April 3, 2013 by Charlie Eisenhood in Interview, Other with 25 comments
But they are in danger of losing that bid to a rising Dartmouth, who went undefeated at the New England Open this weekend.
Regardless of what happens this afternoon, Northern Iowa is a team on the rise.
Just two years ago, Northern Iowa AmmUNItion didn’t even qualify for Regionals. But their team had the signs of future success — a full two-thirds of their roster was comprised of freshmen and sophomores.
Two of those freshmen, Robbie Dennis and Cody Rohlf, are now juniors — and captains — and see this year and next as their team’s chance to rise from the depths of the North Central region to the national stage.
Last year, the team added a coach, Joe Brisbois, a Chad Larson Experience player and a graduate student at Northern Iowa. He overhauled the team’s offense and put the still young team on an upward trajectory. They finished seventh at Regionals last year.
Using a break-side heavy offense to create open space for their quck, athletic cutters, Northern Iowa has rolled through teams this year, often winning games against weaker competition by double digits. They have just three losses — to Kansas, Oregon State, and Missouri — by a total of five points.
They credit their offensive success to their coach, who missed this semester but will return for the series. “The leadership from Joe has been pretty huge from getting the program turned around from being no-name to where we are now,” said Dennis.
Those big wins have boosted UNI’s rankings in the eyes of the USA Ultimate algorithm, which means that, despite not playing a single game against an Ultiworld top 25 ranked team, they are eying what many analysts see as an illegitimate extra strength bid for the North Central region.
Both Dennis and Rohlf were quick to make their case for the bid. “We’ve worked hard all season,” said Dennis. “I feel like with the time and effort we’ve put in, we definitely deserve the bid.” They note that put in a bid to both Easterns and Centex, two top-tier tournaments, but were denied entry, largely because of their lack of historic success. “That’s how the current system works, it’s purely reputation and prestige,” said Dennis.
“I can’t really blame them for not just giving us a shoe-in bid to Easterns or Centex,” added Rohlf. “But it sucks we didn’t get in. Then we could prove that we do deserve it, and if we don’t, then we actually know.”
They make a good point. There’s not much a team can do, besides travel to qualifier tournaments (often prohibitively expensive), to get a chance to play top competition. They would have had a shot at some strong North Central teams at the Old Capitol Open, but it got snowed out. That’s been the story of the year for many Midwest teams.
“Weather-wise, this season has been a catastrophe,” said Dennis.
At this point, they’ve done all they can do to keep their bid. They earned maximum possible points at their tournament last weekend, never letting a team get within six points of them.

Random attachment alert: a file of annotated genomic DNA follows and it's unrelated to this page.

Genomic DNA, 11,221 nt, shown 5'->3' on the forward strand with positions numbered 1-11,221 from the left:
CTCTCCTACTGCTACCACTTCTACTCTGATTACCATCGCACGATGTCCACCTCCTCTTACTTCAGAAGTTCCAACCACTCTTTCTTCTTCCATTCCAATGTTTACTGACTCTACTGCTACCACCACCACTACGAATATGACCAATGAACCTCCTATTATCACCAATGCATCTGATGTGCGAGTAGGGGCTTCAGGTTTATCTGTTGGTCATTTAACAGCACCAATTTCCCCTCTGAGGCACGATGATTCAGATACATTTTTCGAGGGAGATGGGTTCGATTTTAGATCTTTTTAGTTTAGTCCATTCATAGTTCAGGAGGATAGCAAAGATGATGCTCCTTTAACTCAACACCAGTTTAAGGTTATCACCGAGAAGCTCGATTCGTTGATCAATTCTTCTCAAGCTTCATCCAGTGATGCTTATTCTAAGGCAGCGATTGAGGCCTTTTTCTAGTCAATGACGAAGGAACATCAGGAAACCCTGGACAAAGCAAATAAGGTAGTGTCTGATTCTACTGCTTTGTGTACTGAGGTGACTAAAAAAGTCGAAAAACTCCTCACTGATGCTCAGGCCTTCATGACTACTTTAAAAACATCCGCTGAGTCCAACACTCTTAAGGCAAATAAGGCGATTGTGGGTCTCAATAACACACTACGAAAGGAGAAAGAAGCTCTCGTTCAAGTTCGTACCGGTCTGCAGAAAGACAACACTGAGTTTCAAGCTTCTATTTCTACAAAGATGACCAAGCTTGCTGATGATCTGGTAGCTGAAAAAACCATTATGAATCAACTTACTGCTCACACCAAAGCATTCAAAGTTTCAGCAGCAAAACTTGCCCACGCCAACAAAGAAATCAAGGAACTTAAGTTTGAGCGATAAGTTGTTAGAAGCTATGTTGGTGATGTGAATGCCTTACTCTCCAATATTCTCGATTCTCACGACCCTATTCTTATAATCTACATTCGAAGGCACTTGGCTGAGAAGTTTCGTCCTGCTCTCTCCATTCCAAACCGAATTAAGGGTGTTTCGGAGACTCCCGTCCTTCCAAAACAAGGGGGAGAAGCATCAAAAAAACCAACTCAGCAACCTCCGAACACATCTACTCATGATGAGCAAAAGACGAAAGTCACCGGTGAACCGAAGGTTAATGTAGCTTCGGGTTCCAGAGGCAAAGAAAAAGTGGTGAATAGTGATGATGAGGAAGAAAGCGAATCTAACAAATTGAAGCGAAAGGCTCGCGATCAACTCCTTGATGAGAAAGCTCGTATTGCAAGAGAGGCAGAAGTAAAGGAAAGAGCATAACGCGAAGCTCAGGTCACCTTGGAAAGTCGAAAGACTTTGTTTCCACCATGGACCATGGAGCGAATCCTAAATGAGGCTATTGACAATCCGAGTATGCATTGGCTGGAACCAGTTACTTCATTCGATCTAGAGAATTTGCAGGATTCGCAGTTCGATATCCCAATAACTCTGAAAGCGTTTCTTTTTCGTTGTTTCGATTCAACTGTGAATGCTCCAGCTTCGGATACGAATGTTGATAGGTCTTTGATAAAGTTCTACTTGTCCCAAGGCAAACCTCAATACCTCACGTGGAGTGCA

“When we win, we tend to do it with emphasis,” said Dennis. “I don’t know how else we could prove it other than that.”
So, they wait. But, even if they don’t end up with a fourth bid for their region, they think they still have a shot. Both captains see their underdog status as an advantage.
“All of the big three in our region [Minnesota, Wisconsin, and Carleton] have been filmed pretty regularly,” explained Dennis. “So when we go into those games, we are going to be able to throw ideal matchups [on their players] to start those games off. And they are going to have absolutely no idea what to do on us. And whether or not we are at their level yet, if we start off with that quick advantage, we may be able to hold on to that quick start.”
Both captains were reluctant to talk about their offensive strategy beyond the basics, as they look to maintain their edge.
But Dennis pointed to the depth of their roster and some big playmakers as proof that they belong in the national conversation. He said senior Nathan Wiemers “just shut people down at every single tournament we went to this year” and junior Trent Cooper is one of the fastest players he has ever seen play ultimate.
Both captains also play a major role in the team’s success; Dennis plays defense, Rohlf plays offense.
But they know that it won’t be easy to get to Madison, especially if they don’t get that final bid. What would they need to do to beat one of the three powerhouse teams, each ranked in the Ultiworld Top 10, in their Region?
“I guess it’s going to take a perfect game on our part,” said Dennis.
Quietly they believe that next year, when they will return 19 of their 23 players, is their year to really shine. But, if they end up with that fourth bid, they see this year as their chance to get to the dance.
Either way, preparation won’t be much different. “I don’t think we’re really gonna change a lot,” said Rohlf. “We’re gonna come out in these last six practices before Conferences and just bust our ass.”
If they do get a fourth bid, they could be the next unlikely Nationals competitor out of the North Central after Minnesota-Duluth made it last year.
“It’s like any other college sports team,” said Dennis. “If you get one big recruiting class together, you can do some pretty incredible things.”